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The future is digital and virtual.

CBDC stands for “central bank digital currency,” a new type of currency that governments around the world are experimenting with. What sets a CBDC apart from established currencies is that proponents hope it can use new payment technology, typically a blockchain, to potentially increase payment efficiency and lower costs.

This new type of currency is still early in its development. Most countries are still only starting to explore the idea, such as the U.S. form of a digital dollar. A few ambitious countries, including China with its digital yuan, South Korea, and Nigeria with eNaira, have already finished a demo and are piloting the technology. But a CBDC has yet to be deployed on a large scale.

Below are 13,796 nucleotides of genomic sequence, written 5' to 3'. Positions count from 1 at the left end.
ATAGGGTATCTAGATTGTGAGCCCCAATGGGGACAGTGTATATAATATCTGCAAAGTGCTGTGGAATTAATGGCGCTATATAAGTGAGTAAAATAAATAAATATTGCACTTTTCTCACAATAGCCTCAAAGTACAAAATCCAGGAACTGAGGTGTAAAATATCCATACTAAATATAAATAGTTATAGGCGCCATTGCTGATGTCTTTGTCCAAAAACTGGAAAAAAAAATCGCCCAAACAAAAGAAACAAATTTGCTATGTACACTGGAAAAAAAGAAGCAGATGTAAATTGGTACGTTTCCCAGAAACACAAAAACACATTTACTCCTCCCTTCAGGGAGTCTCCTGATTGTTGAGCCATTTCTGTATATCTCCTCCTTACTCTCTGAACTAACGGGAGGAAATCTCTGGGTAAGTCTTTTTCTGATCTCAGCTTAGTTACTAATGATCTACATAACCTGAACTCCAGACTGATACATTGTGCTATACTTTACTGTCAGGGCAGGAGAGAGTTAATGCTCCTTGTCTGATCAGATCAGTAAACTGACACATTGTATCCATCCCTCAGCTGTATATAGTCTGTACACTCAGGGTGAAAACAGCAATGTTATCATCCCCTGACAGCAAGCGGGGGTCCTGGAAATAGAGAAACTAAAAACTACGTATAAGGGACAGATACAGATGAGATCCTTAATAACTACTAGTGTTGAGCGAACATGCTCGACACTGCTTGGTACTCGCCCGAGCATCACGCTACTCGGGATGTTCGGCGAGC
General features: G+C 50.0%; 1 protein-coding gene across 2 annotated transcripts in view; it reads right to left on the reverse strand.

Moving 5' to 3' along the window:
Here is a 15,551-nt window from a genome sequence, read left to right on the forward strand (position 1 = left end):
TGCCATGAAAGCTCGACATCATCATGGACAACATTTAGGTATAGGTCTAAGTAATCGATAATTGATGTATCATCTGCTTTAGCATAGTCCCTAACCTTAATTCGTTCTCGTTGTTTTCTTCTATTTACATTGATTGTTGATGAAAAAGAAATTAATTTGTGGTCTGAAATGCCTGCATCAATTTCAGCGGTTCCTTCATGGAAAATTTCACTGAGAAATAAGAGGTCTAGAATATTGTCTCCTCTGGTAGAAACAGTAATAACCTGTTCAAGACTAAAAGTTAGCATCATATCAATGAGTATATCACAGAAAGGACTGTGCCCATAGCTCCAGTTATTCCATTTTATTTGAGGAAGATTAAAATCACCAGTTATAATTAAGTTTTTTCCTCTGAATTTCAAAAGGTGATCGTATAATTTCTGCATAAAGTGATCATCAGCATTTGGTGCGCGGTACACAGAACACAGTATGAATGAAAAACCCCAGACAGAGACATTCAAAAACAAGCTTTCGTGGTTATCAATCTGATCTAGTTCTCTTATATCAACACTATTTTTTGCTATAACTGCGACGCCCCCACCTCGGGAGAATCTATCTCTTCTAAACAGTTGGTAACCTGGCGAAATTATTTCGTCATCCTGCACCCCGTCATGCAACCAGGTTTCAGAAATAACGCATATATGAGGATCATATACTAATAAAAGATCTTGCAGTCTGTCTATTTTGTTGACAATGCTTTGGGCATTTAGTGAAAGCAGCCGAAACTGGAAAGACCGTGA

Each country exploring a CBDC has its own approach. Several CBDCs are based on the same general principles and blockchain technology underlying Bitcoin, the original cryptocurrency.

Blockchain technology allows many different entities to hold a copy of a history of transactions so that history is distributed and not controlled by a single entity.

Several countries are known to be experimenting with blockchain-inspired CBDCs. Venezuela was a pioneer in this respect, launching its own cryptocurrency, the petro, in 2018. However, the petro is plagued by problems and very few Venezuelans actually use it. Besides Venezuela, the Chinese government is probably the furthest along in creating a CBDC. It is already trialing a digital yuan across several cities. The U.S. Federal Reserve Bank of Boston is collaborating with the prestigious Massachusetts Institute of Technology (MIT) to experiment with a digital dollar as well. Kenya has expressed interest in creating its own.

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